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Hawaiian Students 3D Print Molds for Local Chocolate Shop

Published on May 27, 2022 by Clemens M.

As part of a new 3D printing project, a group of students from the Department of Mechanical Engineering at the University of Hawaii recently teamed up with a local chocolate shop. The goal of the collaboration of these students and the Choco le’a in Manoa, was to create custom chocolate molds by using 3D printing technologies.

Since the day the food industry discovered the abundance of benefits additive manufacturing has to offer, new projects have rapidly increased and there seems to be no end in sight. But while most new projects focus primarily on the production of food itself, the possibilities offered by additive manufacturing in terms of tools that support production are at least as versatile and advantageous. Because of that, a group of Students in Manao, Hawaii got the idea for a new project during an upper-level mechanical engineering course. They focused on the manufacturing of 3D printed molds, which would, soon as finished, be used by local Choloate store Choco le’a to produce a new chocolate bar design.

chocolate mold

The 3D printed mold (photo credits: University of Hawaii)

The group of engineering students, who were acting under the supervision of Assistant Professor Tyler Ray, first got in contact with the owner of Choco le’a Erin Kanno Uehara. Uehara, a University of Hawaii graduate herself, shared her expertise in the production of chocolate by giving them a tour through her shop and also explained the challenges that her business had in the past and how difficult it was to find the right molds at a low cost. Following that, they shared ideas on how the project would be completed in the best, possible way and what steps would be necessary to make it a success. For the production of the molds, the students used food-safe materials, as well as a high-tech 3D printer and fabrication equipment in the UH Mānoa Department of Mechanical Engineering’s laboratory.

The finished molds were soon presented by the team, and Erin Kanno Uehara was more than happy with the results,  “At Choco leʻa, we use chocolates as a way to connect with others and it was an honor to be able to do it right here in our own community,” she said. “A conversation with a chocolate friend led to an opportunity where together we could really ‘Bring peace to our world, one chocolate at a time.’ On behalf of my entire team, we are so grateful to have shared this collaborative experience to grow together. I hope more businesses and schools will partner up because we can all learn a lot from each other! We thank Mahalo Professor Ray and the mechanical engineering students for your exceptional contribution!”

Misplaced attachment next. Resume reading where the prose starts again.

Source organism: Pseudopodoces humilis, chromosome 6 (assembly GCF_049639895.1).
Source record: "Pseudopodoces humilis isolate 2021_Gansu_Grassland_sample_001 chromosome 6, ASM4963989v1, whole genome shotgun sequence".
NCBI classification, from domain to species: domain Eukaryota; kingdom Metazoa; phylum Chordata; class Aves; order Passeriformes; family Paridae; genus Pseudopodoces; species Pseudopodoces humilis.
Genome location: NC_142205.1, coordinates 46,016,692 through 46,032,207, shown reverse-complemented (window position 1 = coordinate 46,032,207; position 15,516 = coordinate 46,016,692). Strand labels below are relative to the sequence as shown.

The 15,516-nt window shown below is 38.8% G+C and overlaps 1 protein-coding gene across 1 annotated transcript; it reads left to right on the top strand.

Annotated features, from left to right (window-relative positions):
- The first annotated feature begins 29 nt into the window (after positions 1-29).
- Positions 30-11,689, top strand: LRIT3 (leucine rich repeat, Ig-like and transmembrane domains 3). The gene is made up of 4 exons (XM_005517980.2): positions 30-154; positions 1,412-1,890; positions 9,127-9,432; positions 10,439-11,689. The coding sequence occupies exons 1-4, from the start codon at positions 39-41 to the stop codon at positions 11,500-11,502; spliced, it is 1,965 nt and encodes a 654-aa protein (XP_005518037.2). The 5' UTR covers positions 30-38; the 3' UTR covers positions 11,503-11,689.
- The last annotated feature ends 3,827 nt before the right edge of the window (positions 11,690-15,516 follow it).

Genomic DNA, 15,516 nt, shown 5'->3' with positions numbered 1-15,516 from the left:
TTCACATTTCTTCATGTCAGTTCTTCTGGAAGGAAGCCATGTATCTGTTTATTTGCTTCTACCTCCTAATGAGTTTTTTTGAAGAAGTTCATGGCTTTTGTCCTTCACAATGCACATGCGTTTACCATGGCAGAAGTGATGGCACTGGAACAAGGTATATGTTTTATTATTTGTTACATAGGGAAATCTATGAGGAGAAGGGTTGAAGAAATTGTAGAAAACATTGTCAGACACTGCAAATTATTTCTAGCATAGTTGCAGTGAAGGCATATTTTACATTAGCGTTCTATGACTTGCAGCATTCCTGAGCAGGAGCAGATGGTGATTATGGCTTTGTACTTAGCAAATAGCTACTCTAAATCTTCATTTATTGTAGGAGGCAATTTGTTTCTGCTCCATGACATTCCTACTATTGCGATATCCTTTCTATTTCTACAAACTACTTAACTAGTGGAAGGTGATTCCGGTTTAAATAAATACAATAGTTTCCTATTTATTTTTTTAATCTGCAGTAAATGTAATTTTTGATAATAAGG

The team behind the project (photo credits: University of Hawaii)

Helping the Community

The project, while presenting a low-cost and sustainable alternative to traditional production methods, also shows a great way to give the smaller communities a chance to help themselves by letting solutions be produced in locally instead of having to order and export from overseas, as this great example of Hawaii, a group of smaller islands located far away in an isolated area in the Pacific Ocean, shows. Normally, due to the lack of production companies close by, smaller stores like Choco le’a’s only option would be to order from the far away mainland, which would make the process time-consuming and shipping expensive. Senior mechanical engineering major Kendall Lorenzo, who was one of the Students working on the project, stated, “Honestly, it feels really good; it feels amazing. Never would I have thought that I would be using my skills to benefit the community. But that’s the heartwarming part of this entire project. I’m hoping that I can use the skills that we learn at UH to benefit more business, more companies, and help them solve the problems that they have.” To find out more about Choco le’a, visit the store’s website, HERE.

What do you think of the 3D printed chocolate molds? Let us know in a comment below or on our LinkedinFacebook, and Twitter pages! Don’t forget to sign up for our free weekly Newsletter here, the latest 3D printing news straight to your inbox! You can also find all our videos on our YouTube channel.

*Cover Photo Credits: Choco le’a

One comment

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  1. Dr. Bernie Bengler says:

    Great Article!
    What a great project-based learning experience!
    I was just wondering what food-safe materials were used? As far as I know, this is the most critical factor and for a long time a reason why 3D-printed molds couldn’t be used in the food industry.

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